Etchen said...

Oh God, I swear if i don't learn to use spell check, I'm just going to make an ass out of myself on a continual daily basis. I meant doggie mill(aka puppy mills)

Mark said...

etchen funny you should mention that.. there is a house in Lititz that has a sign in front that says, no more puppy mills.

Tom said...

If you had been a fish, would that mean you would have been on the hook?

I know, bad joke, brain hurt...

ChrisWoznitza said...

Hi ich bin Chriswab aus Bottrop !! Viele GrĂ¼sse !!

Trader Rick said...

We classify CO's with jail guards and the Border Patrol--neanderthalic cretins...

Erudite Redneck said...

In some, if not all, states, game wardens are peace officers, in other words, they are "real" police. Theyt usually, as in this case, defer to local police departments.

You made a few common-sense mistakes. The best thing to do when you're stopped by a cop is .. NOTHING, until you're asked. Then, do exactly as you're asked, being as coutesous as can be.

Cops are the front line of the executive branch of all three levels of government: Federalm in that your constitutional rughts are in their hands; state, in that they are upholding states laws; and local, in that they are upholding local ordinances.

Because o the proliferation of "COPS" shows and other such crap on TV, many cops think like the jackbooted jerks they act like.

And the best thing to do is, as Clayton Williams, Texas oil man and Republican gubernatorial candidate (against Ann Richards), said of an inevitable rape, "Lay back and enjoy it."

Otherwise, you might get shot or feel the full force of all three branches of government unloaded on your unsuspecting heiny.

(Valytie Williams, BTW, lost the lection the day the words he said hit the press, as he should have.)

Oh, and it always surprises me when supposed law-and-order types complain about things like this. :-)

Erudite Redneck said...

Arg. "Valytie Williams" = "Claytie Williams."

Dan Trabue said...

So, it could be this fella was on a powertrip. OR, it could be that you were swerving a bit because of your spill (when the proper action would be to pull over) and the officer noticed it and rightly assumed your driving might be impaired.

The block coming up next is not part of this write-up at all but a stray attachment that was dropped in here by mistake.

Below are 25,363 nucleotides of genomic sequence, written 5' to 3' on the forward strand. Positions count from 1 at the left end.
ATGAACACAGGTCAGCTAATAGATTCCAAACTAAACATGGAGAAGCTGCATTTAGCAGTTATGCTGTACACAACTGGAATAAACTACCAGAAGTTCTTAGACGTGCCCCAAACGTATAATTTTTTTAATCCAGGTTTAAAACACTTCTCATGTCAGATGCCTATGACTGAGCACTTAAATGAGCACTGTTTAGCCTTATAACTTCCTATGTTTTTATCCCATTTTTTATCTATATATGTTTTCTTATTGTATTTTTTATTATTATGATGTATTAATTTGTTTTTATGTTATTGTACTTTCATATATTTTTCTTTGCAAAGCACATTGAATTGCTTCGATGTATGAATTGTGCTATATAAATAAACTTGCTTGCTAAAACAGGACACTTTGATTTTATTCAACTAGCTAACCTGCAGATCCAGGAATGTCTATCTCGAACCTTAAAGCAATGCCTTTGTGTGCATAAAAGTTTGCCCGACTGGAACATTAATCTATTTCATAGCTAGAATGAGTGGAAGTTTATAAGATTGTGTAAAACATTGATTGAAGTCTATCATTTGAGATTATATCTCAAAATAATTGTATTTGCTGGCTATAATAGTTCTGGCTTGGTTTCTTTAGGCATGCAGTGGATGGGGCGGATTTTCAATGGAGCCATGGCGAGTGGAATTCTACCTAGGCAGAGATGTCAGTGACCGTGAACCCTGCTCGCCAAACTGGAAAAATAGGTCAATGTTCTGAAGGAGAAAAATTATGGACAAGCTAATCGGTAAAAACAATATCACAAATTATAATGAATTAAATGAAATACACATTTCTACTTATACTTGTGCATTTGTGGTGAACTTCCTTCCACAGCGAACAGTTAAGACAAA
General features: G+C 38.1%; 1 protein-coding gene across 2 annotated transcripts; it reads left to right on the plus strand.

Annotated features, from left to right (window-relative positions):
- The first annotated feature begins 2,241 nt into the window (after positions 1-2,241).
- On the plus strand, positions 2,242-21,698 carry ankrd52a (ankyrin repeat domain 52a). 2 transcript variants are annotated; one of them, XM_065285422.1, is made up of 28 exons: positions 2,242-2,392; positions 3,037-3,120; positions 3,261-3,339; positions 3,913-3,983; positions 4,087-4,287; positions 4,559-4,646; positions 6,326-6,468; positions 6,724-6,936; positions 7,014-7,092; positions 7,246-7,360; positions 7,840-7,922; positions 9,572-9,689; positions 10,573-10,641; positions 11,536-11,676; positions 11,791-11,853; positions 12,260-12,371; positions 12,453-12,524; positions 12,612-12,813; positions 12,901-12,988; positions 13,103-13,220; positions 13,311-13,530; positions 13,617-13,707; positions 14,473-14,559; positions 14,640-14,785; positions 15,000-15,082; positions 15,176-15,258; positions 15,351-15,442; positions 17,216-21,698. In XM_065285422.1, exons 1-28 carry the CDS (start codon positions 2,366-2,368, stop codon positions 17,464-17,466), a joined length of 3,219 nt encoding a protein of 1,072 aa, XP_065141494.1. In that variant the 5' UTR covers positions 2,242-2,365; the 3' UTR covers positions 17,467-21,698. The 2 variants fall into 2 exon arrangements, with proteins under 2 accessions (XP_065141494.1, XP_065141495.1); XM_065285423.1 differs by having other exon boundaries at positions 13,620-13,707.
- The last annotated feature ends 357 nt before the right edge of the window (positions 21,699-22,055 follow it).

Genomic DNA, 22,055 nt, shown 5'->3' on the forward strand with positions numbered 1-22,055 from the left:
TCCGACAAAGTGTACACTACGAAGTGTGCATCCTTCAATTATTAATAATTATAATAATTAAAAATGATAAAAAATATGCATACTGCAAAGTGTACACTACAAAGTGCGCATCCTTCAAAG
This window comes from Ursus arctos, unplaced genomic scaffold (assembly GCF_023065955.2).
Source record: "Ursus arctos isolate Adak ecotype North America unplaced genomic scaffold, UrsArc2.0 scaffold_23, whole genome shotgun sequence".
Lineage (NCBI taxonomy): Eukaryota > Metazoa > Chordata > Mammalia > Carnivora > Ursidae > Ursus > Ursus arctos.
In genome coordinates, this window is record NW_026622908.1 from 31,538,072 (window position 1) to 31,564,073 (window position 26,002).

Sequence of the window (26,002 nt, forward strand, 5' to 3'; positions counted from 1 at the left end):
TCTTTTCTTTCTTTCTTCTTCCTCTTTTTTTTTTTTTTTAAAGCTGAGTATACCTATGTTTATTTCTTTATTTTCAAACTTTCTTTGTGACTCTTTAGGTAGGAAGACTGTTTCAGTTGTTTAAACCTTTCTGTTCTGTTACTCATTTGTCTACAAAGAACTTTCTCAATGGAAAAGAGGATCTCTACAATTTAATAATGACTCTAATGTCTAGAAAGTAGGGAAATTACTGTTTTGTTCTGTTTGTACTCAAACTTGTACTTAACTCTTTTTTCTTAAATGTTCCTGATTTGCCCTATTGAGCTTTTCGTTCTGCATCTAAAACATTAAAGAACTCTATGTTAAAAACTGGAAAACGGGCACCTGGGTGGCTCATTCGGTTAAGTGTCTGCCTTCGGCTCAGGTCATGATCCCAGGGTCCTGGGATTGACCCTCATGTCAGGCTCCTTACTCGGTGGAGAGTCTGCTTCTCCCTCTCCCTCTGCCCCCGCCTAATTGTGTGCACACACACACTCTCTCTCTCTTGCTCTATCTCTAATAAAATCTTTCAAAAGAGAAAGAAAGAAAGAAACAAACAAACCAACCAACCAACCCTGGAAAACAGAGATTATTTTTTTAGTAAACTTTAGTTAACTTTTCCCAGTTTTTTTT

If it HAD been a drunk swerving on the road and the officer had decided not to stop them and they went on to kill someone with their two-ton bomb on wheels, we'd all be pretty pissed at a certain officer.

I'm with ER. It's a difficult job to be an officer of any sort and we should support them when they're only doing their job.

Now, if you had done absolutely nothing wrong and you were pulled over, then I'd be more likely to side with you. But you admit to swerving - even off the road a bit - so cut the guy some slack.

Liam said...

You're lucky that it was the Game Warden and not the Police Officers who were following you. Certainly in the UK reaching under seats to find napkins would be classed as driving without due care and attention and would probably get you a fine if you were seen by the police. I expect there's some similar laws in the US. You had a lucky break!

Dan Trabue said...

The latest news from CNN:

"Multitasking drivers are three times as likely to be involved in a crash as more attentive motorists who don't dab on makeup, eat breakfast, or chat on cell phones, a new study reveals. Almost 80 percent of crashes and 65 percent of near-crashes happen within three seconds of some form of driver distraction, according to the report by the National Highway Traffic Safety Administration and the Virginia Tech Transportation Institute."

No mention of those who spill and then clean their car while driving, though...

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by: Lamar Cole